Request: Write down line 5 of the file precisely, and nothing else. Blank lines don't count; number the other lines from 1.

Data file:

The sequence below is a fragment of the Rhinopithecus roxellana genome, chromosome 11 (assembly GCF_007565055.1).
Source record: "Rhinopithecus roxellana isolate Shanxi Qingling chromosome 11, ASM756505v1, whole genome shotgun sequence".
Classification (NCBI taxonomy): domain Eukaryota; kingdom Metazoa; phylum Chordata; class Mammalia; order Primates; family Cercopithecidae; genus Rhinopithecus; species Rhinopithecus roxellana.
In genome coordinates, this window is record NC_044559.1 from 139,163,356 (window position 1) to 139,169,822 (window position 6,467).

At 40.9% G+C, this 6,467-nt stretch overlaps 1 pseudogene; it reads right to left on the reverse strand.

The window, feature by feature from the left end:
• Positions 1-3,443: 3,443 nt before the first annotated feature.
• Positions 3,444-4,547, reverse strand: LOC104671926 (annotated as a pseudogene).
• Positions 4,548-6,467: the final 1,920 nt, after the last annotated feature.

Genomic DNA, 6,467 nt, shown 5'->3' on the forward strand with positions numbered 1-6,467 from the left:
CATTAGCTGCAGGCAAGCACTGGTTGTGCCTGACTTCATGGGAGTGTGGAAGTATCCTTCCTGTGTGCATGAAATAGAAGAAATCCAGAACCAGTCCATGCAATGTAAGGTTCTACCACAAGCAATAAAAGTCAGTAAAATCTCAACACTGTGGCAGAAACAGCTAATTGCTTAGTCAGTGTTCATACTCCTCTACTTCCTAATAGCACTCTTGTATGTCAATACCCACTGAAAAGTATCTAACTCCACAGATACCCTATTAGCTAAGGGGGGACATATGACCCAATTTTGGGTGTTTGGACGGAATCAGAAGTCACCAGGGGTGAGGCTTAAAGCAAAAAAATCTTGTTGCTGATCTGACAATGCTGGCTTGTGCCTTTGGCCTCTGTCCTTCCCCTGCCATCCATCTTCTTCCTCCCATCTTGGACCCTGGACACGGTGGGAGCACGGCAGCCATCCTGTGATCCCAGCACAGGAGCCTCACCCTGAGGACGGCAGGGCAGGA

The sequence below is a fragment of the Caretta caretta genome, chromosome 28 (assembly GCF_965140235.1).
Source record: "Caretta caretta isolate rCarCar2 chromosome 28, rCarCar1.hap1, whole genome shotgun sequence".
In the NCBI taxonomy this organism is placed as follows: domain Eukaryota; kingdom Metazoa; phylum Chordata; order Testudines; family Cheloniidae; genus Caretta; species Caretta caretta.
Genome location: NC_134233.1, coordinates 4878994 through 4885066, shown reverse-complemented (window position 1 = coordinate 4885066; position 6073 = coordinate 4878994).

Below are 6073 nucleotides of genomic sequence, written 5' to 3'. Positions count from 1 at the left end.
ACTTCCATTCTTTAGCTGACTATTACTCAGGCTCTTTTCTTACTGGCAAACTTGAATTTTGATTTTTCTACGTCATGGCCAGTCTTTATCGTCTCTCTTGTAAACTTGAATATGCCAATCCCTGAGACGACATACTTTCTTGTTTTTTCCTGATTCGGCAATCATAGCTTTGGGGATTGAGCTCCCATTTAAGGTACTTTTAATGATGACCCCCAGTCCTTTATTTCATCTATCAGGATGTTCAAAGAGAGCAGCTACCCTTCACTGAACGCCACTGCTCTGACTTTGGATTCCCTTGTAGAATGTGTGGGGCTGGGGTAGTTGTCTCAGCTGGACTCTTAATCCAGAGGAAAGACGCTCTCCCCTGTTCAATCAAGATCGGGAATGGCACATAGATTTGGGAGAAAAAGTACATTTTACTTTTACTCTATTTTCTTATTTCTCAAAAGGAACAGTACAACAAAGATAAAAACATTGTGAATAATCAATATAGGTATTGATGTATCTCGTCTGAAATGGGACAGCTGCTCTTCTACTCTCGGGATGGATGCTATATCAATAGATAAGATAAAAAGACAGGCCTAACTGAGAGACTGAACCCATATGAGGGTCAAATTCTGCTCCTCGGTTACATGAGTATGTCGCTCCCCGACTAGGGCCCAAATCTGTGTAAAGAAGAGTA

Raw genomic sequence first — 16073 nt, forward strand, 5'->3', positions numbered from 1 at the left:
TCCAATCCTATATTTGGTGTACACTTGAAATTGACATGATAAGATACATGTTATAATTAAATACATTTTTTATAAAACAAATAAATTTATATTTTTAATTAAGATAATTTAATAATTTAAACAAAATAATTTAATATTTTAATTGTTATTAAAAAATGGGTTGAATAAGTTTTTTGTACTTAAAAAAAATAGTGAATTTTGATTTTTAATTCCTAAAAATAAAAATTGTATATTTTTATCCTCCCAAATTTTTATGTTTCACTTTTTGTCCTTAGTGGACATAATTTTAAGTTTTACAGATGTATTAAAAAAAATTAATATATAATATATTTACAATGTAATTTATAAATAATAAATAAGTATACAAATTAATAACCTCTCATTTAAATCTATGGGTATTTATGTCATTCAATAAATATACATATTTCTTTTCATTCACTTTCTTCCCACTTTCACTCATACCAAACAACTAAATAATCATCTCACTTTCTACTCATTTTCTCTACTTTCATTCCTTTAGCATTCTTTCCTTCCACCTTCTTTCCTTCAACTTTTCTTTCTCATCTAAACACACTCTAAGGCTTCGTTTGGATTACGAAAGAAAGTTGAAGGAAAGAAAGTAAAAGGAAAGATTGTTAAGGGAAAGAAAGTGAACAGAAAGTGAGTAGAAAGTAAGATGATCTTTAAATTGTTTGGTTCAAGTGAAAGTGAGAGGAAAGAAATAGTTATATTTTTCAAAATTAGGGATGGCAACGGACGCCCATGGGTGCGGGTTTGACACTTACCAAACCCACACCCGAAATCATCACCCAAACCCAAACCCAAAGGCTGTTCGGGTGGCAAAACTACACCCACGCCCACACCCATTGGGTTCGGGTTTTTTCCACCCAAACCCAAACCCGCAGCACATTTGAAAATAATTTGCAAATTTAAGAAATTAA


At 40.9% G+C, this 6,467-nt stretch overlaps 1 pseudogene; it reads right to left on the reverse strand.